Non-homologous end-joining (NHEJ) is one mechanism used in the repair of DNA double-strand breaks (DSB). NHEJ is referred to as 'non-homologous' because the broken ends are directly ligated without the need for a homologous template, as is necessary for homologous recombination. NHEJ is evolutionarily conserved throughout all kingdoms of life and is the predominant DSB repair pathway in many organisms. This mechanism typically utilizes short homologous DNA sequences (microhomologies) to guide repair. Microhomologies in the single-stranded overhangs that are often present on the ends of DSB are used to promote restorative repair. When these overhangs are compatible, NHEJ almost always repairs the break accurately with no sequence loss. Imprecise repair leading to the loss of nucleotides can also occur, but is much less common. The NHEJ pathway is also responsible for fusing the ends of chromosomes that have undergone telomere failure.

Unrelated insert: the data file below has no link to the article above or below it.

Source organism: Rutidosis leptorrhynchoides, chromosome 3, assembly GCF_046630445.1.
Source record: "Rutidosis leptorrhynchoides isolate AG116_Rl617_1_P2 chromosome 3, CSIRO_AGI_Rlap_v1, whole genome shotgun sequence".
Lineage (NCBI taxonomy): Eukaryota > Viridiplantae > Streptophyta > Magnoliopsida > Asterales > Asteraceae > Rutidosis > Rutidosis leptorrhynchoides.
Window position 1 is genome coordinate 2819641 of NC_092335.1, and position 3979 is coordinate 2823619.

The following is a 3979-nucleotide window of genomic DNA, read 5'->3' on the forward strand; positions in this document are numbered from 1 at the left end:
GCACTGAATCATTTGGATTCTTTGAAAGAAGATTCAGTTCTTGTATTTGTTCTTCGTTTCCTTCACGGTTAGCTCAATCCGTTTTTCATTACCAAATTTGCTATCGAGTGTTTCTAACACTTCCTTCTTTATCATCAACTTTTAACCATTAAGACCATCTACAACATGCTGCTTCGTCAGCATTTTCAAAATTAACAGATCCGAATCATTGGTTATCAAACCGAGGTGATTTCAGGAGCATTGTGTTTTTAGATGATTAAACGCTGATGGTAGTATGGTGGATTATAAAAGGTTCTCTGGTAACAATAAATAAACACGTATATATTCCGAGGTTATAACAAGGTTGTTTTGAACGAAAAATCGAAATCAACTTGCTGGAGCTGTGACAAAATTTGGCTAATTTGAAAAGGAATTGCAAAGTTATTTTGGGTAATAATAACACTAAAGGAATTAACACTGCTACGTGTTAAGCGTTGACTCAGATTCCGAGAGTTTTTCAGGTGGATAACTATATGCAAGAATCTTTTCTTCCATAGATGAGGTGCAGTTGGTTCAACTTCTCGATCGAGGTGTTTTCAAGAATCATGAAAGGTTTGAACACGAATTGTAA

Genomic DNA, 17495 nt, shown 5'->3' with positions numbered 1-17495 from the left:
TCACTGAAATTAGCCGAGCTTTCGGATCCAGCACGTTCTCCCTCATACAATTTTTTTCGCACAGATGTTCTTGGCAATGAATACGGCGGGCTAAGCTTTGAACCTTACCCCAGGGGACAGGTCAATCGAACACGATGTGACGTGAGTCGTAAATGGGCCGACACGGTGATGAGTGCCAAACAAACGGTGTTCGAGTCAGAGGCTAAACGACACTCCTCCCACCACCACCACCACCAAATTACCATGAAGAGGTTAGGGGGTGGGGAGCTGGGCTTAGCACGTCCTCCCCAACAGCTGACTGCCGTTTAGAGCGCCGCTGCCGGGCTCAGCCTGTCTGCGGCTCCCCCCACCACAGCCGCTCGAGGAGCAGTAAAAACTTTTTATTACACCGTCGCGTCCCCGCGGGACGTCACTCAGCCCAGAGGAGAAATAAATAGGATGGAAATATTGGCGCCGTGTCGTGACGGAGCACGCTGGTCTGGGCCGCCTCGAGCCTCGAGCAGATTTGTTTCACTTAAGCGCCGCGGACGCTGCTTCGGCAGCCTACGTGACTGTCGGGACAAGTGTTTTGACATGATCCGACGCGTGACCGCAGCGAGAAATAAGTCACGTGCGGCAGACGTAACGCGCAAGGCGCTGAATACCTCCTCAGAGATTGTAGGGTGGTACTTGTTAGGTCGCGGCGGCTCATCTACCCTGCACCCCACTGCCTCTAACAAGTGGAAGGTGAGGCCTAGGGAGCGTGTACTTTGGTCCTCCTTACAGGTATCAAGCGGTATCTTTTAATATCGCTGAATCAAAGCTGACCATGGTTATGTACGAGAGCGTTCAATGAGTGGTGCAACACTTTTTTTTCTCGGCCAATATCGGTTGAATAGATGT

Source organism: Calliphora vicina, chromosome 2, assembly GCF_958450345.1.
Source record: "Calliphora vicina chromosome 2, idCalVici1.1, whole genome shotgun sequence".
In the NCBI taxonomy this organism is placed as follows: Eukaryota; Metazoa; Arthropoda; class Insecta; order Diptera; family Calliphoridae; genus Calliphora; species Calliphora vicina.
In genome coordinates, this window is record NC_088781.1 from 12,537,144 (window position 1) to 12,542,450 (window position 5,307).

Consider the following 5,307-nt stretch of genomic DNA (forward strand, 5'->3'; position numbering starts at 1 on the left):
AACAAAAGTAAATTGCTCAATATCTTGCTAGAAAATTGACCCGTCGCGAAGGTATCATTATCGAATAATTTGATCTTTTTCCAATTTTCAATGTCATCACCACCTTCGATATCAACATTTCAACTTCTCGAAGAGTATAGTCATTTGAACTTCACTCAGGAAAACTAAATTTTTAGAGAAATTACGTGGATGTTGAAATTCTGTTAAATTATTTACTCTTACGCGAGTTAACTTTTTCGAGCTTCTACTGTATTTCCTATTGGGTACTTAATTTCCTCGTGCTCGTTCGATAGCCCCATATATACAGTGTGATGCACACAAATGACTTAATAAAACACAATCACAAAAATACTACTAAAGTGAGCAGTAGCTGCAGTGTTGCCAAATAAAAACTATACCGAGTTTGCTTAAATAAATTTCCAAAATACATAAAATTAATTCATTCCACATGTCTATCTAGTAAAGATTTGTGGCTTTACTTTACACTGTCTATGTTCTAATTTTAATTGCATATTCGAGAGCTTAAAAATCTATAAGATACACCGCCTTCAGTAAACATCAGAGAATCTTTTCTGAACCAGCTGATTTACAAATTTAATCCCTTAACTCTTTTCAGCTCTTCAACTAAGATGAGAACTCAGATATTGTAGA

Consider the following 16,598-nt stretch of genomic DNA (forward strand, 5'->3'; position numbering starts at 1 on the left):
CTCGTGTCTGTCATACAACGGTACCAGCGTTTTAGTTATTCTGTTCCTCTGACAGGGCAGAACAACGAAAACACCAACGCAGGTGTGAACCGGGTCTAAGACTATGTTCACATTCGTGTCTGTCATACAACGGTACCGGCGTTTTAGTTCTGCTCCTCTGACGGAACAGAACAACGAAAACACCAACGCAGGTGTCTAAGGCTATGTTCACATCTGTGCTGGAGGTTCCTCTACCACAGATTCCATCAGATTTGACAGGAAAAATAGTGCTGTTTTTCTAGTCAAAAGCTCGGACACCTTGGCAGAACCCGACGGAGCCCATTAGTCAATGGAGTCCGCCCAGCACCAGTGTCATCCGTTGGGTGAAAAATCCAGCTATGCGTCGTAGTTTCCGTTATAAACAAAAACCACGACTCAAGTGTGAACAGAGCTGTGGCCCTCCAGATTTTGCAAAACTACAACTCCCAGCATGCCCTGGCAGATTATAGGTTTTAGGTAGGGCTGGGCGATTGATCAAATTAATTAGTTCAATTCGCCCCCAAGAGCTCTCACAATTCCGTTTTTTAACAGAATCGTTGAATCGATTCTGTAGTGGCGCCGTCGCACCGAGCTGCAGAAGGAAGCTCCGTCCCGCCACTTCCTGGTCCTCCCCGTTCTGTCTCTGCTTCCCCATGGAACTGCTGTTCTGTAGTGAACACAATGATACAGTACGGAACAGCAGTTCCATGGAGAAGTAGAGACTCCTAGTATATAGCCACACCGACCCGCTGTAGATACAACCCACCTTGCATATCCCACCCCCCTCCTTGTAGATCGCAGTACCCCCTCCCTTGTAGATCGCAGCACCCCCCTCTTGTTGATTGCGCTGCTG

All Non-Homologous end-joining Antibodies, Lysates, Proteins, and RNAi
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